Blog posts tagged to "air pollution"

  • Urban smog in the People's Republic of China.

    Why we should care about Indonesian haze – for our own health

    Published on Wednesday, 18 November 2015

    The recent haze caused by forest fires in Indonesia is yet another form of air pollution we increasingly suffer in Asia, where many have come to accept this public health risk as a necessary evil of urban economic growth.

  • Freshly laid tracks on an ADB-financed new railway in Afghanistan.

    Time to scale up sustainable transport in Asia and the Pacific

    Published on Friday, 14 August 2015

    With the overall goal of scaling up sustainable transport by up to 50% of loans and grants by 2017, ADB plans to work more closely with its developing member countries on sustainable transport options that could fit their development master plans.

  • A view of smog, haze in the city’s skyline in People’s Republic of China.

    Pollute first, clean up later: Could we avoid this development model?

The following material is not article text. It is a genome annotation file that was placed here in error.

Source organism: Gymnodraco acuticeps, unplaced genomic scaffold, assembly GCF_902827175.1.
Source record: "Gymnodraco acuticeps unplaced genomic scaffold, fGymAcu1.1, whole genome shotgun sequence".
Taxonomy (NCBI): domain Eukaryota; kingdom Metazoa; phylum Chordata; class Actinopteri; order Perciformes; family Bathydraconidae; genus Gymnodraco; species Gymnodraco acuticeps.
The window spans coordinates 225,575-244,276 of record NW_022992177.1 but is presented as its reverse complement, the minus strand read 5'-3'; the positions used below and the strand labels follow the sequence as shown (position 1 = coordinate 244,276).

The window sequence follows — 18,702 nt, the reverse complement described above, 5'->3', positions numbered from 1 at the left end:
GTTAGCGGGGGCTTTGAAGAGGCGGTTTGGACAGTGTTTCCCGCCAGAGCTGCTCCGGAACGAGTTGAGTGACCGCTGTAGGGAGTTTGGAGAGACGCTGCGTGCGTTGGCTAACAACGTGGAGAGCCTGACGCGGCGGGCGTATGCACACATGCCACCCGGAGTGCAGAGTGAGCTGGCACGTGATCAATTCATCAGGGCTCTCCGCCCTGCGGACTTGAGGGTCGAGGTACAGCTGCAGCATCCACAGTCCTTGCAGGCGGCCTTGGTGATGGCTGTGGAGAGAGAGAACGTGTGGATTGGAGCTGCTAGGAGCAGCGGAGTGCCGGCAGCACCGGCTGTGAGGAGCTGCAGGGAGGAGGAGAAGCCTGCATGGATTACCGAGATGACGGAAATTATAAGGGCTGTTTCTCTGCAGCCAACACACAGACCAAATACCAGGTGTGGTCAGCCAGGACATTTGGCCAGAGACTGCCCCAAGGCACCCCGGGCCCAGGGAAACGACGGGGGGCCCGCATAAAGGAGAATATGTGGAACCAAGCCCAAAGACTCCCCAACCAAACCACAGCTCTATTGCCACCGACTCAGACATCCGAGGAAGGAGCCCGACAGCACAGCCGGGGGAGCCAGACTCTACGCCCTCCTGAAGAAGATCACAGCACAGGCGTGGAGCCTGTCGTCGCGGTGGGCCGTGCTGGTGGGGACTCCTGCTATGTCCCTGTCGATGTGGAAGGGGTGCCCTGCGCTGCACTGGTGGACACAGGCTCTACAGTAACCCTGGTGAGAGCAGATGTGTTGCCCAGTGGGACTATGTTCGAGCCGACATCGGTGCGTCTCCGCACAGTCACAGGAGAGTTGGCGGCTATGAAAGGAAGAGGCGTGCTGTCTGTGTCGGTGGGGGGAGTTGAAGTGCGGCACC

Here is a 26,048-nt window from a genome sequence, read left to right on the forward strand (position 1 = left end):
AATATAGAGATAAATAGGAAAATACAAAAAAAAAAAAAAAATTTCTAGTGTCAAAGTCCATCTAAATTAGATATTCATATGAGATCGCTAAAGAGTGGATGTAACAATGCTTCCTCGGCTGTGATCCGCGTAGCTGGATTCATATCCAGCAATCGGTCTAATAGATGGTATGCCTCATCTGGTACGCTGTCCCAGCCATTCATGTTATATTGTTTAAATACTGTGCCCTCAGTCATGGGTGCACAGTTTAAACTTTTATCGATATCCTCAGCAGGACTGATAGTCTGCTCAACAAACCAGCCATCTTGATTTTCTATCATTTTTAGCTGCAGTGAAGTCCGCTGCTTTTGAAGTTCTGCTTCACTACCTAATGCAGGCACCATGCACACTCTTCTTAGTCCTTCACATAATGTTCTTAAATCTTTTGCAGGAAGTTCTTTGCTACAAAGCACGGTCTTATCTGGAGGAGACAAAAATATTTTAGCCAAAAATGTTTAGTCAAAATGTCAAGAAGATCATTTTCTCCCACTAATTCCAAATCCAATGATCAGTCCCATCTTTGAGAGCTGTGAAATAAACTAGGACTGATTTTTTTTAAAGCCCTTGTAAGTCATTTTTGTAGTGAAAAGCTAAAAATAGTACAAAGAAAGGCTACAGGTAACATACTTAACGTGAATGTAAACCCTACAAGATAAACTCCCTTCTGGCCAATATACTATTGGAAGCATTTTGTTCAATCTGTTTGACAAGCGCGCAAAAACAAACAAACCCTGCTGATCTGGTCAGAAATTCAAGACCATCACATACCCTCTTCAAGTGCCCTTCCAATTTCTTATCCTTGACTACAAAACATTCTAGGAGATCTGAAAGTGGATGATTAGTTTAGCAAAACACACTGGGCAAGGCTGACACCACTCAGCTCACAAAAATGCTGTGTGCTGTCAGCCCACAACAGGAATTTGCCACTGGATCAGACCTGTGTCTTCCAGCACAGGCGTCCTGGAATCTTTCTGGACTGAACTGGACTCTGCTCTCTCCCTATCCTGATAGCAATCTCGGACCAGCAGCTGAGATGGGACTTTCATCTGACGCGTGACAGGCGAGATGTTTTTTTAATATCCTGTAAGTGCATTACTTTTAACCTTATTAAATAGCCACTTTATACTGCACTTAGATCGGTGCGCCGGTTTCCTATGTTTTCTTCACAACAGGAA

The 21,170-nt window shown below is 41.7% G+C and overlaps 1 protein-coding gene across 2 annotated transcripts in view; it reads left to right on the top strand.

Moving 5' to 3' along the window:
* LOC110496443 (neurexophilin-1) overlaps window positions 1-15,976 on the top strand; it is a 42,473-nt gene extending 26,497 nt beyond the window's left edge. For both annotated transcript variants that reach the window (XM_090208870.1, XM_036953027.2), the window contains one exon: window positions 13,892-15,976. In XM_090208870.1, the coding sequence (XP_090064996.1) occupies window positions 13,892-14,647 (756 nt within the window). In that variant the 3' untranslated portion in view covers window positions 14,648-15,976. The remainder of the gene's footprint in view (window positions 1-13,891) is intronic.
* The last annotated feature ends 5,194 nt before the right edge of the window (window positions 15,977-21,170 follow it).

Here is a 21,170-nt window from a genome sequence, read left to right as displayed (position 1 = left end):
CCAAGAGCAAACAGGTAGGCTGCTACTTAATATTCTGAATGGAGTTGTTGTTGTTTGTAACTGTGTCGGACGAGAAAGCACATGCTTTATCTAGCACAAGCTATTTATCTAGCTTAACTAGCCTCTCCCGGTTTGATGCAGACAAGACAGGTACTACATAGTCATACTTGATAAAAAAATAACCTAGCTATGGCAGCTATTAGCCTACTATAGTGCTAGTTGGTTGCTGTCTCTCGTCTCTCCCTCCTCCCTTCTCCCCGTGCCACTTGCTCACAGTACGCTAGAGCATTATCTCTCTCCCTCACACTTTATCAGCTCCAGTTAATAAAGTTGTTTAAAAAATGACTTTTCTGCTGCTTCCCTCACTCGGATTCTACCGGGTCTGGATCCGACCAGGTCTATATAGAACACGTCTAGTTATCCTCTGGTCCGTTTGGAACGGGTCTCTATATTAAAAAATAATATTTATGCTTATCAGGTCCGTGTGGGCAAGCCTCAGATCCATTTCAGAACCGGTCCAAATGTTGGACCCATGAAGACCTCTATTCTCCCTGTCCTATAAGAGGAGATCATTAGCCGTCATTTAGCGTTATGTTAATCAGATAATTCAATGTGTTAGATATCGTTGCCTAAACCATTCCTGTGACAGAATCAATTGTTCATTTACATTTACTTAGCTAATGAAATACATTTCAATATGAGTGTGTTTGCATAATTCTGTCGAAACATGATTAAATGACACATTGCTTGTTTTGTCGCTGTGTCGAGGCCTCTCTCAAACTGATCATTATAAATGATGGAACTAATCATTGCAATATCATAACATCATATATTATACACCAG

Published on Thursday, 21 February 2013

    Resource depletion and environmental pollution are serious issues in developing Asia. This was well illustrated in January of this year when northern People’s Republic of China (PRC) suffered its worst air pollution on record. The level of pollution moved many to question the old development model of “pollute first, improve later”. 

  • Beijing’s smog-laden skies obscure the Forbidden City in a thick orange haze. Photo credit: iStockphoto.

    The price of breath in Beijing

    Published on Friday, 08 February 2013

    If a frog is placed in a boiling caldron, it will immediately jump out to safety.  If the same frog is placed in water, which is slowly heated to boiling, the frog will tranquilly remain and eventually die from overheating.

    This biological anecdote is frequently utilized as a metaphor for our political state of affairs over global climate change.  As the planet slowly heats and succumbs to gradual change we unwittingly accustomize without sensing the dangers that await us.  The lessons from this phenomenon also encompass the state of our cities and the transport sector.

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